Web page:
Hong Kong’s markets watchdog on Thursday fined global financial titan Goldman Sachs’s Asian business $350 million for its role in the massive 1Malaysia Development Berhad (1MDB) bribery scandal.
It is the largest single fine ever levied by the regulator in the Asian financial hub and the latest in a growing list of global punishments Goldman Sachs faces.
Goldman Sachs Asia – the Hong Kong-based compliance and control hub of the company – showed "serious lapses and deficiencies in its management supervisory, risk, compliance and anti-money laundering controls," the Hong Kong's Securities and Futures Commission (SFC) said.
The regulator added that Goldman had accepted the SFC's findings, leading to an early resolution of the disciplinary action.
The SFC said Goldman's failures contributed to the misappropriation of $2.6 billion from the $6.5 billion that 1MDB raised in three bond offerings in 2012 and 2013.
"Goldman Sachs Asia fell far short of the standards expected of a licensed intermediary in the 1MDB case and suffered not only reputational damage from its own failures but also brought the securities industry into disrepute," Thomas Atkinson, the SFC's Executive Director of Enforcement, said.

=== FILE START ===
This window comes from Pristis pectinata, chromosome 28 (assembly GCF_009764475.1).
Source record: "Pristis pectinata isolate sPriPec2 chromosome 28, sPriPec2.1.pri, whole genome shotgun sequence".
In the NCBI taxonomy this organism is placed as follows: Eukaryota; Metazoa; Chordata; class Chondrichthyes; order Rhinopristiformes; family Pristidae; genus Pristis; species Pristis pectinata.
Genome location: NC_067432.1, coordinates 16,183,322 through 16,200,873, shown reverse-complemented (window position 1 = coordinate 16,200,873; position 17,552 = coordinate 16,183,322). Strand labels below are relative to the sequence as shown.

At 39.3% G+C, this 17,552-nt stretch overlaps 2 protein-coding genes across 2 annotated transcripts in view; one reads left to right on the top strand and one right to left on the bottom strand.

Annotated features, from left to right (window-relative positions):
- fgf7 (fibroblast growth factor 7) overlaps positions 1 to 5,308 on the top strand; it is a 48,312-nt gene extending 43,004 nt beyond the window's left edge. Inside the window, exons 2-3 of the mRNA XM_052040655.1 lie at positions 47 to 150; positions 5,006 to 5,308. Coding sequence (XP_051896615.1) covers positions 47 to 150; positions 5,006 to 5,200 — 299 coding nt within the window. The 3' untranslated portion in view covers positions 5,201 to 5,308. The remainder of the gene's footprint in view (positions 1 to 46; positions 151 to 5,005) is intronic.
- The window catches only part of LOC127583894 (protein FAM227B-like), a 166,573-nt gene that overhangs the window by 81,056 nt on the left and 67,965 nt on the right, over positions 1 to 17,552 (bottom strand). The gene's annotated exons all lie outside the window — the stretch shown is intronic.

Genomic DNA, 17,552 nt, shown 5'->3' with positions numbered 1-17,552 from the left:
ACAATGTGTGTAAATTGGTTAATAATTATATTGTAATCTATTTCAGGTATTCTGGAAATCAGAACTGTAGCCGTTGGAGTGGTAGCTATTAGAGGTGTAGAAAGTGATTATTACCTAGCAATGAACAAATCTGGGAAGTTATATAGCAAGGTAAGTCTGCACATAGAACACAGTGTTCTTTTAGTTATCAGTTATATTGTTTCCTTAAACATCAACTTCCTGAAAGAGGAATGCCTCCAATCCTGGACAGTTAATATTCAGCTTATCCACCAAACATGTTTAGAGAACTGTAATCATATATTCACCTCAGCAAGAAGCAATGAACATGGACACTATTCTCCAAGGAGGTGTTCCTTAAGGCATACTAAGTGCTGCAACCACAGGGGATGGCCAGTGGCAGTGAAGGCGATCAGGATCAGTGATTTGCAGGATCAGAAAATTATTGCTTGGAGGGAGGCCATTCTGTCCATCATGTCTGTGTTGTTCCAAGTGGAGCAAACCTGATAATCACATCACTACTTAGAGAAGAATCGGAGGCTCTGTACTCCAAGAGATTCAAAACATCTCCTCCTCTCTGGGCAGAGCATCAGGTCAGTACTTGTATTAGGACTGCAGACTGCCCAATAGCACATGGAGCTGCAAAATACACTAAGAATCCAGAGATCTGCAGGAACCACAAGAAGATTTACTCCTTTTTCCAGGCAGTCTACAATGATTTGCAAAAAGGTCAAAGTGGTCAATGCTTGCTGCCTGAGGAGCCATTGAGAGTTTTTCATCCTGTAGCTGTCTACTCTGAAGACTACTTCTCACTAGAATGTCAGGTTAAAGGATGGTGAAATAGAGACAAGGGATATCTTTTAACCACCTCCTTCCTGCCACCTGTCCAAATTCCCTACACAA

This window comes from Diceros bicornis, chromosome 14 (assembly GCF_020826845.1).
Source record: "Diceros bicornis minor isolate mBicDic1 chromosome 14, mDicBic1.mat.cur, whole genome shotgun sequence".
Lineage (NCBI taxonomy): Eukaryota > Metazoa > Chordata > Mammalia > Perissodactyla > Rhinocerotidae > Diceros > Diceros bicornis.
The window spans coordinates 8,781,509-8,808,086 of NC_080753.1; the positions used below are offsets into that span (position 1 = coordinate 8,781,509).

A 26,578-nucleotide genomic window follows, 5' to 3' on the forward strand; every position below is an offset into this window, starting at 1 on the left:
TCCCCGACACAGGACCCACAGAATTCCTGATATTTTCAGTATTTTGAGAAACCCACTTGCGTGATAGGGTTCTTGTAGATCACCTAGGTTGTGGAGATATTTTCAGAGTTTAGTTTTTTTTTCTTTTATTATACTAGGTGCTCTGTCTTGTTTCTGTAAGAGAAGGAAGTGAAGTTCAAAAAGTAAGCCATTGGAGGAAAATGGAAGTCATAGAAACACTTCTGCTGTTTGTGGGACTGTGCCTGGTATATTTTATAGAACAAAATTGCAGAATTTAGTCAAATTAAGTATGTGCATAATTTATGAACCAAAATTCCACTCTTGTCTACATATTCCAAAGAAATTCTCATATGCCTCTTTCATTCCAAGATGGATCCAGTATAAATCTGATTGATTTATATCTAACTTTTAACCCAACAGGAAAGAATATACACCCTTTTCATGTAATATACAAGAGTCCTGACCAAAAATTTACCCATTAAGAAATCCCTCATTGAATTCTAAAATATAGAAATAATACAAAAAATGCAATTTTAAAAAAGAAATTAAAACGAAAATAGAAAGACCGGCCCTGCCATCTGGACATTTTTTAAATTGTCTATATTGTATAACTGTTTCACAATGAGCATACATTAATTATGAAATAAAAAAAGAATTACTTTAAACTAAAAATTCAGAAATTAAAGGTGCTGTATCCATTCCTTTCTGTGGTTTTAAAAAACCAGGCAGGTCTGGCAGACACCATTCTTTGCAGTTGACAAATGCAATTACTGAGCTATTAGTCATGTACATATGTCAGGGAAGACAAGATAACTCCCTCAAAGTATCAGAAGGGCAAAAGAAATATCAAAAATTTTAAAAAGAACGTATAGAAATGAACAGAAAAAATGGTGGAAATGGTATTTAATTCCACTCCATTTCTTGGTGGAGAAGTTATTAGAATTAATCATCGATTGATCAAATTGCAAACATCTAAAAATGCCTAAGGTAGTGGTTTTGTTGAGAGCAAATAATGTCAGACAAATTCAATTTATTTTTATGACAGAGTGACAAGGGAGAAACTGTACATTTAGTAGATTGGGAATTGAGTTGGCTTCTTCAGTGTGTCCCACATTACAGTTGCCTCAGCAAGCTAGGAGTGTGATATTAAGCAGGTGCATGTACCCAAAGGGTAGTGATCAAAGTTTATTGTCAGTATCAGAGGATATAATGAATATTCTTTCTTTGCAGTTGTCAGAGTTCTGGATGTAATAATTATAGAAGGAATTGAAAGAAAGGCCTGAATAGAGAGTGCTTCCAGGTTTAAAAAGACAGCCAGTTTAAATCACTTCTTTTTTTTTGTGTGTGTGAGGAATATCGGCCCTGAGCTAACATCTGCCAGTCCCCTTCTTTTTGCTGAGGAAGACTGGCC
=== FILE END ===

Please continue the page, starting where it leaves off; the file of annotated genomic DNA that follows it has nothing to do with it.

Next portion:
Goldman Sachs Asia received $210 million – or 37% of the total revenue – from the 1MDB bond offerings, which was the largest share among the various Goldman Sachs entities.
The SFC investigation concluded that Goldman Sachs Asia allowed the offerings to proceed despite numerous red flags not being properly scrutinized and answered.
The fraud involved former Malaysian Prime Minister Najib Razak and his cronies and the cash they plundered from state coffers that bankrolled a global spending spree.
It was used to buy everything from artwork to real estate to a superyacht.
The Hong Kong announcement comes two days after the Wall Street Journal reported that Goldman was preparing to admit wrongdoing in the 1MDB scandal and pay the U.S. government $2.8 billion.
The deal would end the criminal probe into the corruption case involving the Malaysian government's investment fund, the newspaper reported, citing people familiar with the matter.
The Justice Department has said more than $4.5 billion was stolen from 1MDB by high-level officials at the fund and their associates between 2009 and 2015.
Two ex-Goldman bankers are accused of misappropriating billions, bribing officials and giving false statements in relation to bond issues they arranged for the fund.
The Malaysian government dropped the charges against Goldman in July after reaching a $3.9 billion settlement with the financial giant.
The firm, which posted profits of $3.5 billion in the latest quarter, had set aside more than $3.1 billion as of Sept. 30 "for litigation and regulatory proceedings."
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